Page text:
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Workers inspect turbine in power station

Companies use digital twin technology to step into the future

From troubleshooting equipment failures remotely to enhancing customer experience, these digital duplicates of critical systems can perform a number of functional tasks

Workers inspect turbine in power station A digital twin can show the operational state of the equipment in real-time and predict failures in time for them to be prevented (Getty Images/Monty Rakusen)

Imagine a wind turbine in the far north, miles from any sort of transportation route. Technicians must fly in or use some sort of all-terrain vehicle (or even a dogsled) to do routine maintenance checks. It’s arduous for the techs and expensive for the operators, yet it’s critical if power is to keep flowing from the unit.

Or think of the frustration when the elevators, escalators, or moving walkways in a busy airport break down, or when the elevators in a skyscraper conk out, or high-speed manufacturing equipment grinds to an unexpected halt. Again, it’s expensive, inconvenient and possibly a safety risk.

Enter the digital twin. No, it won’t save a technician that trek north to replace a failed turbine, but it can predict when the thing could possibly fail, and how, so the tech can choose a good time to go and replace it—and will know precisely what to replace— before it dies and power generation ceases.


Simply put, a digital twin is a software representation of a physical entity, either living or non-living. It can show the operational state of the equipment in real-time to the maintainers of those turbines, elevators, escalators, and other things—and predict failures in time for them to be prevented. 

With the addition of augmented reality and virtual reality (AR/VR), notes Biren Agnihotri, Canadian intelligent automation leader for EY, digital twins can assist technicians in making repairs or even let them perform some adjustments remotely, without having to stop the machine or trek into the snow.

First defined in the early 2000s, digital twin tech has evolved to the point that Gartner, a research and advisory company, declared it one of the top 10 strategic technology trends for 2017. In 2019, it was listed in its top 10 again, highlighting that the focus is on digital twins in the Internet of Things (IoT). The technology became practical with the advent of the IoT, when the twin could be fed information from its physical self through real-time sensor data.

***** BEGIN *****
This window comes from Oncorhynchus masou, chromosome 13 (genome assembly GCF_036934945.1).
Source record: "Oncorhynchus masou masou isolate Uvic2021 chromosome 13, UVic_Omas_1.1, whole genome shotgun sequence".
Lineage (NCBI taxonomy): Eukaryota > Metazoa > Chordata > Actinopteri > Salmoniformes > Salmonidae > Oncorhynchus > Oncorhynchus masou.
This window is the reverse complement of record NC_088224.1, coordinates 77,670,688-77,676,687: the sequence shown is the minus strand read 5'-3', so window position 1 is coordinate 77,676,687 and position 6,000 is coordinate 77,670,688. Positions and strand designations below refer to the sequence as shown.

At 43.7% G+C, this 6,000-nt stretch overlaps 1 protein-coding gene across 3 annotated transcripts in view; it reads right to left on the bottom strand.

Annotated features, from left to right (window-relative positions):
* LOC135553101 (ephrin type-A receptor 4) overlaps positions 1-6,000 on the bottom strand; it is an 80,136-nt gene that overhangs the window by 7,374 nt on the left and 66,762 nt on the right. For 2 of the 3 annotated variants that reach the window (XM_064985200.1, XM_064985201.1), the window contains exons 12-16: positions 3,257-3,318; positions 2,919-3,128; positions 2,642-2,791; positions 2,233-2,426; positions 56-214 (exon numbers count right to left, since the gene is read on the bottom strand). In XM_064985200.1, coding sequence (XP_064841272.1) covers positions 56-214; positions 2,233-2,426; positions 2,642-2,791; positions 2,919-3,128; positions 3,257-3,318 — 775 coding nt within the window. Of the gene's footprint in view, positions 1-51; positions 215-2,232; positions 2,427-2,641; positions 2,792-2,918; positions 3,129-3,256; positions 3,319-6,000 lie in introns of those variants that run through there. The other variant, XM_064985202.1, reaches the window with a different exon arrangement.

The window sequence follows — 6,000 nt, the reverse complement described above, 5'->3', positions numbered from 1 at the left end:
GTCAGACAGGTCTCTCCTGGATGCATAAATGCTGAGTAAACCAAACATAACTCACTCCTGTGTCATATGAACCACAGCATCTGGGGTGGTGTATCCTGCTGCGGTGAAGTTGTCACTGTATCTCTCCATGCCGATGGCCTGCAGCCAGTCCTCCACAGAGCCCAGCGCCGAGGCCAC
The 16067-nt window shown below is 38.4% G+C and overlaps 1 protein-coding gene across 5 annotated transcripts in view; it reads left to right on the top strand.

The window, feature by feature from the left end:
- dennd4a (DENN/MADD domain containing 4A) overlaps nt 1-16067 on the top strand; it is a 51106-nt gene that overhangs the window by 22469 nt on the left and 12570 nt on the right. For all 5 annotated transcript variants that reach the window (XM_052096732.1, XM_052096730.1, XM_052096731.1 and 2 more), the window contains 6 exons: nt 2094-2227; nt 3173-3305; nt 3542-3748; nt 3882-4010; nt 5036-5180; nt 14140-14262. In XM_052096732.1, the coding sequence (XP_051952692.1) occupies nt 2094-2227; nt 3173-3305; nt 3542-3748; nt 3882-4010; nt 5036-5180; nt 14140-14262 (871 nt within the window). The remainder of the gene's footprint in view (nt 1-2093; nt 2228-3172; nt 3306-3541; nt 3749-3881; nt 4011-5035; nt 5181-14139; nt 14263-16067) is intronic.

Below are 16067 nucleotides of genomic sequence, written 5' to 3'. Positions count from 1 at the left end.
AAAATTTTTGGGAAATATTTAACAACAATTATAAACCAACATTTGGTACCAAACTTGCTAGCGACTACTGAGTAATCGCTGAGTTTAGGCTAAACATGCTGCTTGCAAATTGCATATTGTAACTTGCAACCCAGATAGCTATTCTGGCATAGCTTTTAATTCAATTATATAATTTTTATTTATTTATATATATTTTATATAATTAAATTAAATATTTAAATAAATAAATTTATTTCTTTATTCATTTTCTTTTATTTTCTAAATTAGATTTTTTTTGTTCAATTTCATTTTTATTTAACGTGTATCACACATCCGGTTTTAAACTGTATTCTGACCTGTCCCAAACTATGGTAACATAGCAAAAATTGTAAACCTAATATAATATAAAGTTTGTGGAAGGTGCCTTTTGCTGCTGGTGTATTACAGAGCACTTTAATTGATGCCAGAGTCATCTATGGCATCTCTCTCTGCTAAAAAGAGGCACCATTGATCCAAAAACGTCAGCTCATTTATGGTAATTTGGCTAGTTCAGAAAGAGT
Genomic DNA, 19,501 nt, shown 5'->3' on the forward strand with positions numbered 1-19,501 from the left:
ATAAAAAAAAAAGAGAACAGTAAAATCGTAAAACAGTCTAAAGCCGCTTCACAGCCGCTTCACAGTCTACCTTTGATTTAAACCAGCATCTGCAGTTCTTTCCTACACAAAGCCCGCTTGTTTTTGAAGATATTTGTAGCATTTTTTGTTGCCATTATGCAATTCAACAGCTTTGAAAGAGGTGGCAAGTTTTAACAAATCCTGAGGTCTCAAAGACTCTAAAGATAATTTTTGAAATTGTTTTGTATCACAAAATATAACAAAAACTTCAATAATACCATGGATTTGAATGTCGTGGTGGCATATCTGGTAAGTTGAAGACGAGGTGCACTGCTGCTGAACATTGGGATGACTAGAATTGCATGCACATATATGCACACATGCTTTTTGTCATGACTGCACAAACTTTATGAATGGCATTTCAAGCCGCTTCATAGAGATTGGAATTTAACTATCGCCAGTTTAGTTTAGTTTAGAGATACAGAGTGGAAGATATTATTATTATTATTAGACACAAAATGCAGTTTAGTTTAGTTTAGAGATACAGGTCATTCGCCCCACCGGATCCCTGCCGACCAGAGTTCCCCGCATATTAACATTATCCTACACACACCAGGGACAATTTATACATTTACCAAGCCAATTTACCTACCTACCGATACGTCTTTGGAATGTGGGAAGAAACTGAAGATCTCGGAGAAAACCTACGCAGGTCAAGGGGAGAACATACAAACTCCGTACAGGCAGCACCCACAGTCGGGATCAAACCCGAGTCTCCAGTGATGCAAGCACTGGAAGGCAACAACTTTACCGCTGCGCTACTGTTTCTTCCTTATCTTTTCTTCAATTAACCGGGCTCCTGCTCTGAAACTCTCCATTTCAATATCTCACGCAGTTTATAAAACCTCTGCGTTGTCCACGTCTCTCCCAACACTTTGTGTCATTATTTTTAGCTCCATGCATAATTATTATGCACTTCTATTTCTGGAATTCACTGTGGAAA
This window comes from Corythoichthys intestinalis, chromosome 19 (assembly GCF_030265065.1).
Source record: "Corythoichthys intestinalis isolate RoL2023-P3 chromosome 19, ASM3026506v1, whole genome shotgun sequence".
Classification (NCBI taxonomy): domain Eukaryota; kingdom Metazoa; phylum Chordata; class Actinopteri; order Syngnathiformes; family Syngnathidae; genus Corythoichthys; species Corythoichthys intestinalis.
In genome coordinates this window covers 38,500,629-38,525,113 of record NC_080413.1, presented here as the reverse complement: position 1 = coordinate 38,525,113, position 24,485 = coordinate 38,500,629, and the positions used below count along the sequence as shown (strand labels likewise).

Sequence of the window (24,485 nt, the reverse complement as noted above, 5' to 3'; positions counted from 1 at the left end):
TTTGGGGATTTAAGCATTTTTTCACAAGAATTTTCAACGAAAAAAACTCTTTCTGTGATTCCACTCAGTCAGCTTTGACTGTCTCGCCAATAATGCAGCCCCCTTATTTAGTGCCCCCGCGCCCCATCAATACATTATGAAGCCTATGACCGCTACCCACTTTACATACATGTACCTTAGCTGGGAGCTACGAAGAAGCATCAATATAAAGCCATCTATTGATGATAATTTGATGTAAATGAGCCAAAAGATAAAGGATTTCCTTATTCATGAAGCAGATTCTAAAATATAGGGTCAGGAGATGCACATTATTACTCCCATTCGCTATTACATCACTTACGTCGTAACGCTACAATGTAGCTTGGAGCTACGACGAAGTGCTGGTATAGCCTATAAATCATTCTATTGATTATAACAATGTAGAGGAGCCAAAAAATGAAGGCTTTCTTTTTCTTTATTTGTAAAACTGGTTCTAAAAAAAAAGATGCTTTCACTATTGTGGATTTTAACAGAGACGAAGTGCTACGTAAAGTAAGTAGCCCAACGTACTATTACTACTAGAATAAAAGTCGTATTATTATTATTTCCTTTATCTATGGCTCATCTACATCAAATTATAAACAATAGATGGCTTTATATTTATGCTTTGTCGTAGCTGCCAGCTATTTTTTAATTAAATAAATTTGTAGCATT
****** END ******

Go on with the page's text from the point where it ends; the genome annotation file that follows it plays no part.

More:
For example, Brazilian tractor manufacturer Stara uses digital twins of its machinery to proactively predict and prevent malfunctions, and U.S. manufacturer Kaeser has been able to proactively monitor and maintain the equipment as well as use the telemetry to change the billing model for its compressed air products to reflect actual usage.


GE Digital, a pioneer user of the technology, defines a hierarchy of digital twins, the most common being: component (e.g. a rotor or a bulb), asset (a collection of components, e.g. a turbine, an MRI machine), system (a collection of assets, e.g. an aircraft) and process (e.g. a set of activities or operations such as a manufacturing process; its focus is more on the process than on the equipment). 

“By knowing current context and predicting future state of a digital twin, the user can effectively monitor, simulate, and control an asset or process, and optimize lifecycles whether it is online or offline,” the company notes on its website.

With a digital twin, technicians no longer have to brave northern weather just to check the state of that remote wind turbine. They can query its digital twin, whose instrumentation echoes that of the physical device, analyzing its performance and predicting when it will require maintenance or whether it needs adjustment.

But these simulations aren’t restricted to things. They can also apply to organizations. PwC, for example, uses digital twins as part of its transformation practice to identify things that are impeding or enabling digital transformation strategy execution.

Microsoft’s Azure Digital Twins IoT service takes things a step farther, allowing customers to create models of physical environments such as a hospital or a stadium, as well as systems like the electrical grid. Customers can model relationships between people, places and devices, giving them the intelligence necessary to improve the spaces and enhance human experience.

Aside from use in monitoring and control, digital twins can be used to evaluate “what if” scenarios. It’s costly, and possibly destructive, to make a design change or to tweak settings on a piece of equipment just to see if it would improve performance or to gauge its tolerance to out-of-spec conditions. Those tests can be done with a digital twin without wreaking any physical havoc.


But the potential of digital twins won’t be realized without adjustments. “Their proliferation will require a cultural change, as those who understand the maintenance of real-world things collaborate with data scientists and IT professionals,” Gartner noted in its 2017 top 10 discussion. “Digital twins of physical assets combined with digital representations of facilities and environments as well as people, businesses and processes will enable an increasingly detailed digital representation of the real world for simulation, analysis and control.”

Digital twins aren’t cheap, adds Agnihotri, but they’re less expensive than physical replicas of equipment. “I think they will be a game changer in the future,” he says.


Blockchain, data analytics, artificial intelligence—there are a number of advanced technologies CPAs need to be prepared for as the industry changes. CPA Canada’s webinar, Technology issues facing CPAs, shares insights on these trends and he impact they will have on accounting professionals. Also, keep up-to-date with the latest trends in our Technology Spotlight series.